7. Be extra prudent when using wireless connections
Many public wireless networks, such as in airports, cafes, hotels, restaurants, and schools, are not secure enough to risk using when conducting online financial transactions. Most of these places lower their network’s security settings so that people can easily access and use their wireless networks. However, this also means you are highly exposed to threats and attacks when using such networks. A hacker with the right tools can easily intercept your financial information when sharing the same wireless network with you. They can even tap into your device and observe everything you are doing on your device in real-time from their own device, all while unsuspectingly seated at the other end of the restaurant.
8. Do a periodic "Identity Theft" check
You should get in the habit of reviewing your credit reports at least once a year, or even more frequently to alert you to inaccuracies and unauthorized activity. You are entitled to a free credit report every 12 months from three different credit bureaus by contacting the Annual Credit Report Request Service at AnnualCreditReport.com. This is the only authorized online source for you to get a free credit report under federal law. Be aware that you will have to disclose your Social Security number to obtain this report.1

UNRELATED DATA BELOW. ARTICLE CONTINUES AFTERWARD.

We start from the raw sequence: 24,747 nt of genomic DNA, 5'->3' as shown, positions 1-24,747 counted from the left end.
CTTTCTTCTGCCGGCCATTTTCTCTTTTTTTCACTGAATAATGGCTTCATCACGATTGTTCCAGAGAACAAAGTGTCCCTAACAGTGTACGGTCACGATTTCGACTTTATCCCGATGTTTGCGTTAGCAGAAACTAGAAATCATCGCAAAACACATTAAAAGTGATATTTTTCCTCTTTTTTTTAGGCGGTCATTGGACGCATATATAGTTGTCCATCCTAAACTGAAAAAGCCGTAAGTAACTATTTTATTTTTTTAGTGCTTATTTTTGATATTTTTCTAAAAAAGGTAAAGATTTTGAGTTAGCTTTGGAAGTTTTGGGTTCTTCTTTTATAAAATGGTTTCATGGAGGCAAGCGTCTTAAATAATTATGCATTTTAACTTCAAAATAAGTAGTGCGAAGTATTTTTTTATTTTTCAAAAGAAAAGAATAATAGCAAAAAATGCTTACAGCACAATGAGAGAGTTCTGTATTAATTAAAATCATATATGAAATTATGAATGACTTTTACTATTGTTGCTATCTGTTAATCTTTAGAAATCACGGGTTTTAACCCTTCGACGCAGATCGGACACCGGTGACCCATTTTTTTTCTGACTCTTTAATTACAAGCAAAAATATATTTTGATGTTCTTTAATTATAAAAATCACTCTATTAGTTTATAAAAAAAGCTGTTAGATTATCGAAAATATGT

Since the information collected by each of the three credit bureaus can be different, it is advisable to request your free credit report every four months , each time from a different credit bureau.
Your personal financial information is hardly safe today. By implementing the measures listed above, you are can help to protect yourself against any theft or malicious use of your financial information. It is much more than an inconvenience—it can devastate your credit rating and derail your financial security.
This content is developed from sources believed to be providing accurate information. It may not be used for the purpose of avoiding any federal tax penalties. Please consult legal or tax professionals for specific information regarding your individual situation. The opinions expressed and material provided are for general information, and should not be considered a solicitation for the purchase or sale of any security.